An inclusive guide to online safety
As part of API’s partnership with IWMF, experts share tools and trends in online safety — a constantly-evolving challenge that impacts newsrooms around the world. IWMF Executive Director Elisa Lees Muñoz outlines the challenges journalists face when it comes to online harassment.
Understanding online violence against women and nonbinary journalists
In today’s digital world, journalists’ careers often rely on their online presence. But newsrooms must also face the harsh reality that many women journalists endure near constant harassment, abuse and threats online: nearly two thirds of journalists said they’d been threatened or harassed online at least once in their career.
The International Women’s Media Foundation (IWMF) breaks barriers for women and nonbinary journalists — and that includes keeping them safe. Since 2020 we’ve been working full force to change the culture around online violence, asserting that it is real violence with real-world consequences for journalists’ wellbeing as well as press freedom at large.
The IWMF is proud to have worked with more than 40 newsrooms to improve their policies and procedures around online violence (you can learn about that work in our Newsroom Policy Guide!); now, we’re thrilled to be sharing that knowledge with API’s newsrooms.
Our research found that 70% of women journalists experienced more than one type of harassment, threat or attack in the past, and nearly one third have considered leaving the profession due to online threats and attacks.
Anecdotally, we know these attacks disproportionately impact journalists of color and LGBTQI+ journalists. A 2019 survey of women and gender non-conforming journalists found that less than half had received safety training, and online harassment was cited as the biggest threat by 90% of respondents in the U.S. and 71% in Canada. In order to cultivate diverse news organizations where marginalized groups feel supported and safe, it’s imperative that newsroom leaders proactively protect those most affected by online harassment.
We are pleased to partner with API to offer resources, tips, research and learning opportunities to improve your digital security and protect your colleagues. Visit IWMF to access more support.
— Elisa Lees Muñoz, IWMF Executive Director
Where to start
- The Coalition Against Online Violence offers an online violence response hub that offers immediate support for a variety of scenarios including doxxing, problems with online accounts and receiving online abuse, as well as ways to prepare for online attacks.
- IWMF offers multilingual training for journalists, including courses on knowing your trolls and online privacy.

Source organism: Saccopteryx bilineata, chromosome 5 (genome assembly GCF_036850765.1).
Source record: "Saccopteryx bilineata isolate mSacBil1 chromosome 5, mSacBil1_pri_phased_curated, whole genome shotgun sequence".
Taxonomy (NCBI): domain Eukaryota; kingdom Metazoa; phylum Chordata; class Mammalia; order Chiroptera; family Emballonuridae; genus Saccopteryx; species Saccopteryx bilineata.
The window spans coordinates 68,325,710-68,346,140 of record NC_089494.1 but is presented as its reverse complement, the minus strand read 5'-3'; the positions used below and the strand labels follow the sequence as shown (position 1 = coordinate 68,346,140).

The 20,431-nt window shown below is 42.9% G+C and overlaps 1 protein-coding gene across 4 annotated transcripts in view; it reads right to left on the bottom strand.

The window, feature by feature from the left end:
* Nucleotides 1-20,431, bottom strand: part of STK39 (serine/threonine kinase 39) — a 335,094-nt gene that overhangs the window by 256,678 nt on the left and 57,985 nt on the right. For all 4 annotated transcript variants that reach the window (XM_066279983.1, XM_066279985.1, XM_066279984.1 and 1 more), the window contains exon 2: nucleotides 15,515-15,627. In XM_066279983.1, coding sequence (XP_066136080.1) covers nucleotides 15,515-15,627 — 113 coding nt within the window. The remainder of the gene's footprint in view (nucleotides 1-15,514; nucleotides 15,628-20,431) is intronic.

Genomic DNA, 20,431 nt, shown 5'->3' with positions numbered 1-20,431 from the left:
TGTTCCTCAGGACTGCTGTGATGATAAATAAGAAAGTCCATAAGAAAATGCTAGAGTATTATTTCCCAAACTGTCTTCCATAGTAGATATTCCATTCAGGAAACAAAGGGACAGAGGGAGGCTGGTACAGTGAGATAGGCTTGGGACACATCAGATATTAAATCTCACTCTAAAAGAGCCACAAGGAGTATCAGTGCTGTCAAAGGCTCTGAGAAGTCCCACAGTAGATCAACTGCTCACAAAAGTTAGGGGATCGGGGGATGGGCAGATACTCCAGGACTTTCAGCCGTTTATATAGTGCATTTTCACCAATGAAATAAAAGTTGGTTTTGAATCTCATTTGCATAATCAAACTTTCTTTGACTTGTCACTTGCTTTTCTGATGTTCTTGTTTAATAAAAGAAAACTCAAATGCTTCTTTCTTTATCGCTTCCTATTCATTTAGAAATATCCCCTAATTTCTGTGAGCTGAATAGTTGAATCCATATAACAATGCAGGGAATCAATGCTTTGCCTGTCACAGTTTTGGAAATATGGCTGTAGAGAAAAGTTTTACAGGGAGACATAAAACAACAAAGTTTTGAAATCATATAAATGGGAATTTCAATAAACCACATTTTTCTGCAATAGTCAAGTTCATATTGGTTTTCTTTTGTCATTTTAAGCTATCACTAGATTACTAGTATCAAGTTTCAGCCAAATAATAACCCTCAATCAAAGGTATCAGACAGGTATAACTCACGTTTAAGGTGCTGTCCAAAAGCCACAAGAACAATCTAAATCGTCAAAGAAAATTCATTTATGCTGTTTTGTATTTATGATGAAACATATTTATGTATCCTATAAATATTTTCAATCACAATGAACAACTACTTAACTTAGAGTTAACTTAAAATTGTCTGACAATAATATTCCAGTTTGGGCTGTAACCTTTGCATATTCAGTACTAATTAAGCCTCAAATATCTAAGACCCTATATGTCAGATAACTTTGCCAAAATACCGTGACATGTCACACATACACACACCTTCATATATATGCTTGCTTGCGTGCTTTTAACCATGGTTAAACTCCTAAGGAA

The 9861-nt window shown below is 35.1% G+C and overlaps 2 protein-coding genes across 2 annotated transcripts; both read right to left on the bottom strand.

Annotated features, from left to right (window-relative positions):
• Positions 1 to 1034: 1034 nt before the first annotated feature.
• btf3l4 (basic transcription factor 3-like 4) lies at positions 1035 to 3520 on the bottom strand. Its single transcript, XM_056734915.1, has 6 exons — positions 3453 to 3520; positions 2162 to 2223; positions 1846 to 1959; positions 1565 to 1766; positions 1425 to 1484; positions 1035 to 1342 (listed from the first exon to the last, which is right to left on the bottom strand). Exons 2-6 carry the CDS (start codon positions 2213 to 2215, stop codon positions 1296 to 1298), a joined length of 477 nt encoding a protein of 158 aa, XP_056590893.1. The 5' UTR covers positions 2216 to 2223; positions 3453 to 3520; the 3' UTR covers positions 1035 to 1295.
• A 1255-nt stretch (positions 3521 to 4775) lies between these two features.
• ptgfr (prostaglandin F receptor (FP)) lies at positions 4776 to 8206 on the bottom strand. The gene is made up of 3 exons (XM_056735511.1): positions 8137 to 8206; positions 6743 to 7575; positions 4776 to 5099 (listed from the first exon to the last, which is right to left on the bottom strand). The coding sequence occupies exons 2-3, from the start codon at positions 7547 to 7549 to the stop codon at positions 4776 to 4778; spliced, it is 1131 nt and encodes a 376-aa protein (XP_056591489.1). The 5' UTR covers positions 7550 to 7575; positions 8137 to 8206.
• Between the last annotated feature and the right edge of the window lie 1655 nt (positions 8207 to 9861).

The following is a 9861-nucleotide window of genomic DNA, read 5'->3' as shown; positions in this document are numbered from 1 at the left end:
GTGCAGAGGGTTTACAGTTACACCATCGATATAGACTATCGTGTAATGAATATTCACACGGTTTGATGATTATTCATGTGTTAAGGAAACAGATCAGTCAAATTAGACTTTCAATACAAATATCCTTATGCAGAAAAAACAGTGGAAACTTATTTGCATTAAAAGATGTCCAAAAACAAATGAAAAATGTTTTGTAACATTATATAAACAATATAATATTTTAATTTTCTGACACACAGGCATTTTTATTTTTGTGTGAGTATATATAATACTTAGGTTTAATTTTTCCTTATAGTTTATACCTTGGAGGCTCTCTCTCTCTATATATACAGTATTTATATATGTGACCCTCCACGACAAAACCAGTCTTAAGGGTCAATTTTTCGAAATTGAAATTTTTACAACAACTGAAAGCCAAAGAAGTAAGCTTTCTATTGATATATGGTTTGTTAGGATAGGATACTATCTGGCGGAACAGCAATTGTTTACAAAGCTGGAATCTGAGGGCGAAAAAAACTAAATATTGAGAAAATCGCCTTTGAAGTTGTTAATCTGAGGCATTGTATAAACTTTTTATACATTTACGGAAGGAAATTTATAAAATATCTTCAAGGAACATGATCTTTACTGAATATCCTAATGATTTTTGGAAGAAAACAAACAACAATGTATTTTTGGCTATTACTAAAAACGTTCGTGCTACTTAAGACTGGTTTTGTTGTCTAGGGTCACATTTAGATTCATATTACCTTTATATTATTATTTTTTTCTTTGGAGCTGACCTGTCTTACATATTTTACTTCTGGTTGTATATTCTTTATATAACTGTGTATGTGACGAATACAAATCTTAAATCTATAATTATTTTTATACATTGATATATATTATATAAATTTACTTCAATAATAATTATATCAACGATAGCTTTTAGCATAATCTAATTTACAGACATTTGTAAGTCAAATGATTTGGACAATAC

- The IWMF’s News Safety Cohort is a new opportunity to help international newsrooms create policies for protecting journalists online. The IWMF provides safety training for newsrooms and journalism associations that are tailored to journalists’ holistic needs. Building on that existing training model, this new international support network will receive customized training in addition to peer networking, access to new resources and opportunities for 1:1 consultations.
- This IWMF report examines the professional dangers of being a woman journalist and offers recommendations newsrooms can take to better support freedom of expression and the work of women journalists and media workers worldwide.
- The Coalition Against Online Violence also has resources for newsroom leaders who need help protecting their journalists or implementing preventative steps against online violence.
What others are doing
- The San Francisco Chronicle altered its safety strategy and protocols to address online violence.
- The Seattle Times created a clear online abuse policy to report incidents and a plan to respond. Check out their resulting set of guidelines here.
About the IWMF: Our work ensures journalists have the support they need to prepare for, navigate and recover from an online attack. Understanding that online abusers disproportionately target journalists from historically marginalized communities, we design identity-conscious, trauma-informed digital safety trainings which have supported more than 1,350 journalists in the past three years. We also convened more than 70 organizations striving to create better solutions for online abuse against women journalists through our Coalition Against Online Violence and subsequently launched the Online Violence Response Hub to aggregate leading resources and aid for journalists, newsrooms and their allies.
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